London implements new measures to ensure transport of critical workers
Transport for London (TfL) is taking a range of measures to slow down the spread of the virus.
First of all, Mayor Sadiq Khan (in line with advice from the UK Government) has given clear instructions to stay safe and to stop travelling in all cases other than critical workers making absolutely essential journeys. To comply with this, some underground stations are closing to help keep the most used stations and services open and running to support critical workers.
London is also promoting the use of their bike sharing system, Santander Cycles, to further support vital hospital staff getting into work during these challenging times. National Health Service workers have free access for journeys under 30 minutes and docking stations near hospitals are being prioritized to ensure there is a regular supply of bikes for medical staff to use. On top of this, health workers are being offered free use of Gocycle GS e-bikes for a three-month period. Other companies are expected to follow suit in the coming weeks.
TfL has also temporarily suspended all road user charging schemes. This measure was taken to ensure critical workers are able to travel around London as easily as possible during the emergency. It also supports supply chains in an effort to keep supermarkets fully stocked and to support essential businesses. However, the city authority stated that roads need to be kept clear for emergency service vehicles and essential workers, and is encouraging people to consider the wider implications of their actions when thinking about using their vehicles.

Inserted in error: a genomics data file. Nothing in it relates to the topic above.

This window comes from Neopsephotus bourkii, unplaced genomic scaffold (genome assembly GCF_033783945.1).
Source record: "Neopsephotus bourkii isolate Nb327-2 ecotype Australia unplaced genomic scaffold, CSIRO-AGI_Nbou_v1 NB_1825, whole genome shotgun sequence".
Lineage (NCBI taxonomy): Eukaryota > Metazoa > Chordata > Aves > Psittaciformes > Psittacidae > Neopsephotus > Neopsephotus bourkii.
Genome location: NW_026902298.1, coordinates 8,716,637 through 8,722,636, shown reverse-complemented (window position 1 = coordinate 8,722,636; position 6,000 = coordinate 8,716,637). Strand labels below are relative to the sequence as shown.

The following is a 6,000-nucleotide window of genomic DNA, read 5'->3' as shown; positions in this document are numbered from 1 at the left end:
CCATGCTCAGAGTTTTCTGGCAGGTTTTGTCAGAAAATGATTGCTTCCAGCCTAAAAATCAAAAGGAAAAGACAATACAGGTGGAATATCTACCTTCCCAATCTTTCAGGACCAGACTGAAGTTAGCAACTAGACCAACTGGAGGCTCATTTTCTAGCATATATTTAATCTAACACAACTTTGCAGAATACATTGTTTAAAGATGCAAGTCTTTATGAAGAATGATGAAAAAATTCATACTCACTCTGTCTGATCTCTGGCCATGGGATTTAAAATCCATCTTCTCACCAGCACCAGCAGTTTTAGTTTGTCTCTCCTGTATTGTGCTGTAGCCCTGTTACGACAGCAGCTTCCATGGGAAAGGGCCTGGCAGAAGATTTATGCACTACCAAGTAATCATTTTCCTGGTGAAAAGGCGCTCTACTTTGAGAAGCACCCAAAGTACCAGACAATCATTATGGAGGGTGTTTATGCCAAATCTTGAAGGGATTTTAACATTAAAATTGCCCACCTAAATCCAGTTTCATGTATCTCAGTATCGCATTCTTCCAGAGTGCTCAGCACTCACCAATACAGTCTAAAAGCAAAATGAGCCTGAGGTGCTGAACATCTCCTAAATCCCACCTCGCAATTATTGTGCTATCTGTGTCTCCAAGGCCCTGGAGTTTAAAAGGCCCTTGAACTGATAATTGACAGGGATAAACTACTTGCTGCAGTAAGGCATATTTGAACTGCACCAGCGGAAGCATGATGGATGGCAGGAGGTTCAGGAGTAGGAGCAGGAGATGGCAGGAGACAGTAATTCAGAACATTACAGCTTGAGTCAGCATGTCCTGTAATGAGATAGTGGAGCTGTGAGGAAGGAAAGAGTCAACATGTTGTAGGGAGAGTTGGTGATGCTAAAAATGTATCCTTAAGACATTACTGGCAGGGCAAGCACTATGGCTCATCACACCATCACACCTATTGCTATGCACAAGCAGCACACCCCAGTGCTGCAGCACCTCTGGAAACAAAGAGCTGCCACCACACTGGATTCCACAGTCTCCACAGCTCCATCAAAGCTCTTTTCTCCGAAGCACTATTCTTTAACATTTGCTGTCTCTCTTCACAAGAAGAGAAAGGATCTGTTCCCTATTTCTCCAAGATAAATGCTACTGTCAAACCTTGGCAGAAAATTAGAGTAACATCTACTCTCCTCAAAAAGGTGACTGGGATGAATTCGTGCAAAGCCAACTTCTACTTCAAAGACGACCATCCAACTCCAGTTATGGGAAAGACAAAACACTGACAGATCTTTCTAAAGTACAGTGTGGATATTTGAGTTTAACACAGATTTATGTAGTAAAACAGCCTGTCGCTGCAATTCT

In line with this, TfL and Crossrail will be bringing all project sites to a temporary stop unless they need to continue for operational safety reasons.
Finally, cleaning across the underground and bus network now includes additional substances that kill viruses and bacteria on contact in order to reduce the risk of the coronavirus spreading further. Key interchanges are also being cleaned more frequently than usual as well as frequently-touched areas. A new longer-lasting cleaning agent is at the final testing stages; the product would provide anti-viral protection for up to 30 days.
Public Health England has stated that there are currently no specific concerns about using public transport. However, TfL has chosen to make a number of improvements to its well-established cleaning programme, which already sees its trains, stations and buses professionally cleaned daily. TfL recently began rolling out enhanced anti-viral fluid, which is used in hospitals, on carriages and in stations to provide additional protection. Key interchanges will be cleaned more regularly than usual, including during the day.
All London councils have also suspended the Lorry Control Scheme, which sees restrictions lifted on night-time deliveries. In line with other Councils across England, London has also announced free parking for all NHS staff.
On 8 April, TfL announced further measures to protect staff and customers on public transport, including only permitting boarding through the middle door of buses to reduce contact between staff and customers.